“Twice as many essays at twice the length was too much,” one prospective student who chose not to apply told the Inquirer. To be fair to Swarthmore kids, lots of people go there for math and whatever. But also it’s an extra 500-word essay for a liberal arts school. You’ll be writing much longer papers if you decide to attend the school!
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If you haven’t read Simon van Zuylen-Wood’s terrific piece in the May issue of Philadelphia magazine on sexual assaults at Swarthmore College, do so. It’s called “Rape Happens Here,” and it starts off with a young woman’s description of an incident in her senior year as a Swattie. Here is that description:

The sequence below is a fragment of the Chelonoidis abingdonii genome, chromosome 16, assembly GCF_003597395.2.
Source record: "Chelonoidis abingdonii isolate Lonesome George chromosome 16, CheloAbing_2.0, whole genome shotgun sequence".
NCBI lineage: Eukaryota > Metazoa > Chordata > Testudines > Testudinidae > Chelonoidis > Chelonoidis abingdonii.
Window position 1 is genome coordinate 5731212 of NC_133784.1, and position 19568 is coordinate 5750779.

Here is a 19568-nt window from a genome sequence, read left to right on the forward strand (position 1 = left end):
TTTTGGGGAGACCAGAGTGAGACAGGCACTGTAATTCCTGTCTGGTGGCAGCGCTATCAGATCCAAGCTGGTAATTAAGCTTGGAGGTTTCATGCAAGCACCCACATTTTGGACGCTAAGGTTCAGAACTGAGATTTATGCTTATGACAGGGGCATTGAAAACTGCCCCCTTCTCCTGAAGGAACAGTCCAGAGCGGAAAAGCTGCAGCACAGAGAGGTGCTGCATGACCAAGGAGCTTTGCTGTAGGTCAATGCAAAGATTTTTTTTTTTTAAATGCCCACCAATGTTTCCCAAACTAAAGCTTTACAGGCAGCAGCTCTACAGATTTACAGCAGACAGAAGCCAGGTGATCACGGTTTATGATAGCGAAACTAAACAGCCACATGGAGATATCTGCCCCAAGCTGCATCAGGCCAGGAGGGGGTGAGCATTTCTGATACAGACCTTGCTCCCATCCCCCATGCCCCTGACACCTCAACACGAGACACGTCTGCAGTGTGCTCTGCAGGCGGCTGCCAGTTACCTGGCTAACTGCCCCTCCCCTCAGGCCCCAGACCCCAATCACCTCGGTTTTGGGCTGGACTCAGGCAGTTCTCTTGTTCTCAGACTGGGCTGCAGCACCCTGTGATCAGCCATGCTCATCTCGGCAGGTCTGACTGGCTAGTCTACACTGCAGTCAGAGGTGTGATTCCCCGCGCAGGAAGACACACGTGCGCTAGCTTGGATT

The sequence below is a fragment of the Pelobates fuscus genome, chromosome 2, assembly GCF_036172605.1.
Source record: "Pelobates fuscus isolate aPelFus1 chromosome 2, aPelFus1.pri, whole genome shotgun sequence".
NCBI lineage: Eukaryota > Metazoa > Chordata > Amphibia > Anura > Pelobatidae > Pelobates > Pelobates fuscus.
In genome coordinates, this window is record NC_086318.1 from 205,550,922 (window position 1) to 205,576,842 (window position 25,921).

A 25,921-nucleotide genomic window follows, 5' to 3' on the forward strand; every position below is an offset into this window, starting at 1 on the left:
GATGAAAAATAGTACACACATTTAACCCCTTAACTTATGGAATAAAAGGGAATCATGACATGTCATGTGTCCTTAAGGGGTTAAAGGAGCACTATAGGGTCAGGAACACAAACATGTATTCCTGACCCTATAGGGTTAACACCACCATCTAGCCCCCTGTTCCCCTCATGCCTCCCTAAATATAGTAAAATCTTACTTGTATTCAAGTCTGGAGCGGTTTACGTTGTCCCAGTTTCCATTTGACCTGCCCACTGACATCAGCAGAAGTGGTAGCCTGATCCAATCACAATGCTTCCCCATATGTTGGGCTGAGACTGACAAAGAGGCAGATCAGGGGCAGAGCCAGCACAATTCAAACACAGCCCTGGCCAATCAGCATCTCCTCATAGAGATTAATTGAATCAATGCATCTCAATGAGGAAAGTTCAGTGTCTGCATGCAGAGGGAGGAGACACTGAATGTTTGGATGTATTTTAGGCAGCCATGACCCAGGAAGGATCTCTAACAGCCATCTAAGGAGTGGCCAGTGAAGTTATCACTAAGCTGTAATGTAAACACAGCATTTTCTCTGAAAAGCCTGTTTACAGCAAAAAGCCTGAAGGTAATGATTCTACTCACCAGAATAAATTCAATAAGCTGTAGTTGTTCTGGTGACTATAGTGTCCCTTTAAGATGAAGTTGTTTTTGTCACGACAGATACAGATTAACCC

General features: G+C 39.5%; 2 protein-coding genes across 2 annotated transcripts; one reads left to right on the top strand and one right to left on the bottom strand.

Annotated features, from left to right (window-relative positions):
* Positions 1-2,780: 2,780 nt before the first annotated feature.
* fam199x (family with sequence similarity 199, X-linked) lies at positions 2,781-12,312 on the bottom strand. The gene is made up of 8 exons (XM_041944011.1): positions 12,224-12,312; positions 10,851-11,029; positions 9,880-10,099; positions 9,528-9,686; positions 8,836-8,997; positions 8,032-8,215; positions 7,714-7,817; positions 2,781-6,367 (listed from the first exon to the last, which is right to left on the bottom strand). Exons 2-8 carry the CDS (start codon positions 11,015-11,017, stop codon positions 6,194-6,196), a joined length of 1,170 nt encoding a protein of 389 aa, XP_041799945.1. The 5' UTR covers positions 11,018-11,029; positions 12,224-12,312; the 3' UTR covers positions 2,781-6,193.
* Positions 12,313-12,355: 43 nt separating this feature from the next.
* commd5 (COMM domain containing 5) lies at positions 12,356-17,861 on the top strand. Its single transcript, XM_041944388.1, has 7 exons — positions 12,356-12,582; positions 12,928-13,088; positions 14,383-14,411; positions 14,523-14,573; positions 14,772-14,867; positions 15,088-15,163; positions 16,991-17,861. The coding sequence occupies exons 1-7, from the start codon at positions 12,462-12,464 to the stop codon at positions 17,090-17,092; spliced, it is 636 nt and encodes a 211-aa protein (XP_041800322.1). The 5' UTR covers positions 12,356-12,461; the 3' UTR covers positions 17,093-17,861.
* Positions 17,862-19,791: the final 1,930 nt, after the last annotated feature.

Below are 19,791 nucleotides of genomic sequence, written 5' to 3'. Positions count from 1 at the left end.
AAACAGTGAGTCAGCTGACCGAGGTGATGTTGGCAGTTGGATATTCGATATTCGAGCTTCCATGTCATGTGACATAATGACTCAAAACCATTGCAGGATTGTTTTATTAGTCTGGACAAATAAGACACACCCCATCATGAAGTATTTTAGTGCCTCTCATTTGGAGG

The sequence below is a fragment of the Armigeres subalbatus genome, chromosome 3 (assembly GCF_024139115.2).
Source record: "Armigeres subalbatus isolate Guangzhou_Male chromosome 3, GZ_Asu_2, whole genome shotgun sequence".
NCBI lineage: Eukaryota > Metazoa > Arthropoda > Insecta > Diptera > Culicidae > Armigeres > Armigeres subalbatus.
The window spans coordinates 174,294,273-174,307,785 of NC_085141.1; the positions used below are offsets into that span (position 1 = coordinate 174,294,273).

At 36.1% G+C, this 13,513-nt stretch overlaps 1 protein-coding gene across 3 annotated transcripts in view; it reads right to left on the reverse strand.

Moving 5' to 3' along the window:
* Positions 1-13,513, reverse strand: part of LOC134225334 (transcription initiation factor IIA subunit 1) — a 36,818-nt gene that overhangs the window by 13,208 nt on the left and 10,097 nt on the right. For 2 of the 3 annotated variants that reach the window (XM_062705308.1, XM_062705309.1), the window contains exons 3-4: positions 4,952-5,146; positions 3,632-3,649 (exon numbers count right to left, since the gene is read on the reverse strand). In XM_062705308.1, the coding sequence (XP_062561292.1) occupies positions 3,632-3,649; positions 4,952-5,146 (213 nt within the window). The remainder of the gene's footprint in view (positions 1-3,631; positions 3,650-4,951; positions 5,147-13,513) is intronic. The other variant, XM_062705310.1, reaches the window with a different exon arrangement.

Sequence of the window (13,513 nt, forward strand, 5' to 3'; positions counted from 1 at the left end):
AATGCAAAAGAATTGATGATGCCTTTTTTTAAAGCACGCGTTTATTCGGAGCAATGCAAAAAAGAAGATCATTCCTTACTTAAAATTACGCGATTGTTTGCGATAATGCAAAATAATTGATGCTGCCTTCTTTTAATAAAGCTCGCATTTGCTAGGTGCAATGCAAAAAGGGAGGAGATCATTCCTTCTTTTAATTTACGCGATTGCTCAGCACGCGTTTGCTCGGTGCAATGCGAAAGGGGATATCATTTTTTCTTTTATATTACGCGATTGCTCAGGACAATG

[S]he was in her room with a guy with whom she’d been hooking up for three months. They’d now decided — mutually, she thought — just to be friends. When he ended up falling asleep on her bed, she changed into pajamas and climbed in next to him. Soon, he was putting his arm around her and taking off her clothes. “I basically said, ‘No, I don’t want to have sex with you.’ And then he said, ‘Okay, that’s fine’ and stopped,” [the woman] told me. “And then he started again a few minutes later, taking off my panties, taking off his boxers. I just kind of laid there and didn’t do anything — I had already said no. I was just tired and wanted to go to bed. I let him finish. I pulled my panties back on and went to sleep.
After one of my colleagues read the page proofs for the piece, he came into my office. “Did you find that first incident to be a little … ambiguous?” he asked tentatively. I told him I didn’t find it ambiguous at all; it didn’t meet my definition of rape. Another colleague overheard our conversation and joined us. She, too, said what happened to the woman didn’t sound like rape—“Or if it is,” she added, “I’ve been raped in every relationship I’ve ever been in.”